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Review Article

IJMDC. 2021; 5(3): 968-973

Treatment of resistant urinary tract infection: a systematic review

Saleh Ahmed Alammari, Abdullah Radhyan A. AlRuwaili, Abdulaziz Abdullah Almutairi, Adeeb Naif Mhaileb Alshammari.


Background: Urinary tract infection (UTI) is frequent among both genders and in different age groups. However, the incidence of resistant infections is increasing, especially with the increased incidence of antimicrobial abuse. Furthermore, treatment options for these resistant infections are scarce, and their efficacy is controversial. This systematic review will demonstrate the management options and strategies for resistant UTI in different age groups among males and females over the last 10 years.
Method: The research team searched the medical literature via four databases, which were Medline, PubMed, Embase, and SCOPUS. The databases were searched with filters for English articles and publication dates between 2011 and 2021. The search keywords were “management” OR “treatment” AND “urinary tract infection” OR “UTI” AND “resistant” AND “antibiotics”. The next stage was revising the results to comprise original research studies that evaluated different regimens for the management of resistant UTIs. All the included studies mentioned the type of medication used for treatment and the type of resistant bacterial strain that caused the UTI.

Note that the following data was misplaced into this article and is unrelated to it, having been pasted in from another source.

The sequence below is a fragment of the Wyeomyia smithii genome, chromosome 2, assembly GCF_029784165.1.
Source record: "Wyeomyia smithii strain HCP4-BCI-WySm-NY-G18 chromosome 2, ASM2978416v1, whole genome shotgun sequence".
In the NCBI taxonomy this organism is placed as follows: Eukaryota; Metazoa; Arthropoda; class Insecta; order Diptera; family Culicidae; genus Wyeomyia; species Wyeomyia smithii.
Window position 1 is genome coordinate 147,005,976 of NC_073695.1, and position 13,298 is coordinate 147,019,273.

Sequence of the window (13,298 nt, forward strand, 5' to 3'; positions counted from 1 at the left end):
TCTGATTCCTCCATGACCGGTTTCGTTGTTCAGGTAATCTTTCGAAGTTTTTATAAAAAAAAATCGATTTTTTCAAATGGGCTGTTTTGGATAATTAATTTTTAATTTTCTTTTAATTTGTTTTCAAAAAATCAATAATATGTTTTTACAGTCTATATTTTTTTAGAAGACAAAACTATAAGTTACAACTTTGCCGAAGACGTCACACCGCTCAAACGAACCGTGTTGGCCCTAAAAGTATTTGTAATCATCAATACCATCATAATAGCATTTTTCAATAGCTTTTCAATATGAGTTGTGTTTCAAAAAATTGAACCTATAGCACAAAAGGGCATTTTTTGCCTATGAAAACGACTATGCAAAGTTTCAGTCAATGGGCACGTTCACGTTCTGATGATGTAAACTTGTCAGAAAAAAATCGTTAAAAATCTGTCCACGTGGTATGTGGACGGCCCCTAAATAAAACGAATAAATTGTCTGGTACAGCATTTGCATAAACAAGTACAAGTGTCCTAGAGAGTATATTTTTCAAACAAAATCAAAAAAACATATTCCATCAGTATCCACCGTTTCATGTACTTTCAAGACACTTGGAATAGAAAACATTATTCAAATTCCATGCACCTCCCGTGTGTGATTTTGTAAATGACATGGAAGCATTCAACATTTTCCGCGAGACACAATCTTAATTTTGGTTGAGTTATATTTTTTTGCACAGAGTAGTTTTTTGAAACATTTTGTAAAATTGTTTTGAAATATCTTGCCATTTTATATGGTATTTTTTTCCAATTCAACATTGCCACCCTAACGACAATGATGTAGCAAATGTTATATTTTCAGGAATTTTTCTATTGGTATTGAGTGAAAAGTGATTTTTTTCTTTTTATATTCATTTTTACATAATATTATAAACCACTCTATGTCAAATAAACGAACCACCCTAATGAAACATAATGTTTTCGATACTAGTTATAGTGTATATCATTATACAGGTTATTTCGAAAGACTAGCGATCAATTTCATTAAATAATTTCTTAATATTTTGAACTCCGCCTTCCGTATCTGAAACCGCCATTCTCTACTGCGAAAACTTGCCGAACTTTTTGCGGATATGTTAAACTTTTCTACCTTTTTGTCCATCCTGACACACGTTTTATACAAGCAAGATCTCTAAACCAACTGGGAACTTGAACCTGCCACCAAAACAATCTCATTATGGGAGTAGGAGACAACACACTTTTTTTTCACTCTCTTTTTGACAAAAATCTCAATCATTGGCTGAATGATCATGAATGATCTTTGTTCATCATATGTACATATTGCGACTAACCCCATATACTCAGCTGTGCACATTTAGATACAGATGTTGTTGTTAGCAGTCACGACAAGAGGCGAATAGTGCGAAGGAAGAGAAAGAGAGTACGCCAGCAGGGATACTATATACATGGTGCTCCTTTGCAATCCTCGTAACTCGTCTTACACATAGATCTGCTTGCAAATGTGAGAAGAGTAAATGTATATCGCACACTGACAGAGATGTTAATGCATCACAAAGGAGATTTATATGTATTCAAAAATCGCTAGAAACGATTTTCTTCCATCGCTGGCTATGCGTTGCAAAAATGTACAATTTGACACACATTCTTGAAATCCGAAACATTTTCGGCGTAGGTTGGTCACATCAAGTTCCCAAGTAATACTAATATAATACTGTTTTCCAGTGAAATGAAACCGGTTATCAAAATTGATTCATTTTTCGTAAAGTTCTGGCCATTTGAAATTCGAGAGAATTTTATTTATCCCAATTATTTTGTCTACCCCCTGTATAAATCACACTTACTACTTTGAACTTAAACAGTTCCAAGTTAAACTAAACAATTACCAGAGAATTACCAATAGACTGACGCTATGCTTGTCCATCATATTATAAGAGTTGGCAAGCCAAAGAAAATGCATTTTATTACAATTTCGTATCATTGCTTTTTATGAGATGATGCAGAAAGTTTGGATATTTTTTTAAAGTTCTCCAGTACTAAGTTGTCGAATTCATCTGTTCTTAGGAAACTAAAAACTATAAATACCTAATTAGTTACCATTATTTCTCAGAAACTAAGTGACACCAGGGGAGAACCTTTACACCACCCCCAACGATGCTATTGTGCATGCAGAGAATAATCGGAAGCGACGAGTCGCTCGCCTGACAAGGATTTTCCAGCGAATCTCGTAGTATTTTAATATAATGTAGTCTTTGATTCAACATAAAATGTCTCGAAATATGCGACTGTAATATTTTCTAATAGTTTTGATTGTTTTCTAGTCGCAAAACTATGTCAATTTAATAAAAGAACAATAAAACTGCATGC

Result: A total of 98 articles were retrieved. After filtering review articles and selecting original research studies solely, 12 articles were obtained. Eight research studies were eligible. Seven studies had a retrospective design. Fosfomycin was the most frequently tested antibiotic, as a monotherapy or in combination with either aminoglycoside or carbapenem. The most frequently identified strains were Escherichia coli and Klebsiella pneumoniae. Some studies also examined Pseudomonas aeruginosa and other Gram-negative bacilli.
Conclusion: Fosfomycin shows promising efficacy and safety profile against multidrug-resistant bacterial strains causing UTI. Further prospective studies on other antibiotic combinations are mandatory.

Key words: Urinary tract infection, resistant, bacteria, antibiotics.

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